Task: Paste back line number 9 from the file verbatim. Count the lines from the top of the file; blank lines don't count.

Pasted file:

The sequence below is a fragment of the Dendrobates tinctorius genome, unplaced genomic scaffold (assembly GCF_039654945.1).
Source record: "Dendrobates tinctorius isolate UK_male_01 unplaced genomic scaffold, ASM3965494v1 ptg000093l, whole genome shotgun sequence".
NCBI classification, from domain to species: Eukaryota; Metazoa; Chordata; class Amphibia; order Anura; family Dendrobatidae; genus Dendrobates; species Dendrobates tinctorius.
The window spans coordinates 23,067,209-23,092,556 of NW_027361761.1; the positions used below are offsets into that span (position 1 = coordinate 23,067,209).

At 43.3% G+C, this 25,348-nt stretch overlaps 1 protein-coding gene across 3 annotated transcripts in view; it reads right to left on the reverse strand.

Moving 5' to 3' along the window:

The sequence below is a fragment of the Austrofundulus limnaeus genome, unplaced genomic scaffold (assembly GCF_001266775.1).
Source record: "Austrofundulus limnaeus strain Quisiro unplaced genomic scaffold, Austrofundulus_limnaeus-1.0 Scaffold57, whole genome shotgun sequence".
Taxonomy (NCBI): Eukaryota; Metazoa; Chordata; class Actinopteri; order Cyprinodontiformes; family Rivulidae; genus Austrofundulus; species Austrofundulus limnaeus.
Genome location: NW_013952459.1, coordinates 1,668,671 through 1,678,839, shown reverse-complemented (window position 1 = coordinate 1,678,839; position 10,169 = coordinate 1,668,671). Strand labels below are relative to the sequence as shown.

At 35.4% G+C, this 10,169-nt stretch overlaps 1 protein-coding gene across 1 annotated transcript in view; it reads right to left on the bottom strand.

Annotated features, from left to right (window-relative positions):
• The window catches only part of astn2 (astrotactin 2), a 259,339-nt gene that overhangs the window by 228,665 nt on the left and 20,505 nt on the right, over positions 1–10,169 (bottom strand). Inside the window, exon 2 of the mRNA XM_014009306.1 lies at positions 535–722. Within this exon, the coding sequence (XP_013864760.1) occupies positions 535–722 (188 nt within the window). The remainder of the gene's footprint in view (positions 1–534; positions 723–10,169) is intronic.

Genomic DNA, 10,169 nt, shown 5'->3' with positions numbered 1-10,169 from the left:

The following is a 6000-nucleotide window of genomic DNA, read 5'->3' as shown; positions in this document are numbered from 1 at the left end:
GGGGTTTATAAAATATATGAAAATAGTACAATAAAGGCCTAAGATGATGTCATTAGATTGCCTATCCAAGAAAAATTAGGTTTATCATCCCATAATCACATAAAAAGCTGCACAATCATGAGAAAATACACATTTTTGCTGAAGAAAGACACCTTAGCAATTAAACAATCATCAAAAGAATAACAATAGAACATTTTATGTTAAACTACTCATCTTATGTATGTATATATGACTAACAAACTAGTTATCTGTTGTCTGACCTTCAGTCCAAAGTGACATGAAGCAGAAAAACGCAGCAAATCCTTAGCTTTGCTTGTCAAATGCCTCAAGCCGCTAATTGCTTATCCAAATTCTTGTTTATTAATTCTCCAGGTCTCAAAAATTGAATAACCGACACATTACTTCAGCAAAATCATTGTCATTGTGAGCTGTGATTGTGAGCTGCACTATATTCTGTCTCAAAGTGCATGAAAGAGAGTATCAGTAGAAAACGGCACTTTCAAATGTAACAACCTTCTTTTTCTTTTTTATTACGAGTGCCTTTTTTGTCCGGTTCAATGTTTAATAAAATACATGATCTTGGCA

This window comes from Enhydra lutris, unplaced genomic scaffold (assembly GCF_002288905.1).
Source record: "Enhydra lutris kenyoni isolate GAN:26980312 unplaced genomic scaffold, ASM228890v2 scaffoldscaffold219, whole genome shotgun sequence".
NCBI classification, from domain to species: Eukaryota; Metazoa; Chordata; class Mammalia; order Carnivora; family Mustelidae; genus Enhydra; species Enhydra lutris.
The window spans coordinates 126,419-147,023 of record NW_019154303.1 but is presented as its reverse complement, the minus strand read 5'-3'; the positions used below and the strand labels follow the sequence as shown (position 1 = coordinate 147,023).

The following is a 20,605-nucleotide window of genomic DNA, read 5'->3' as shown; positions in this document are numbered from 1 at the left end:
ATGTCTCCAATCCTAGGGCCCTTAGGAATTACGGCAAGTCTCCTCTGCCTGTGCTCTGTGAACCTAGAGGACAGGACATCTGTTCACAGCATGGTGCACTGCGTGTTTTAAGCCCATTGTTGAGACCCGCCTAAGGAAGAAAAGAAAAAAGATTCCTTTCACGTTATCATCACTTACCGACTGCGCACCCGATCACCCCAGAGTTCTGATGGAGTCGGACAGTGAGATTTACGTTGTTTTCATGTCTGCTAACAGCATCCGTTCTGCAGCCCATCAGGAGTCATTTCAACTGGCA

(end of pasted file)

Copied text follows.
Taxonomy (NCBI): Eukaryota; Metazoa; Chordata; class Actinopteri; order Cyprinodontiformes; family Rivulidae; genus Austrofundulus; species Austrofundulus limnaeus.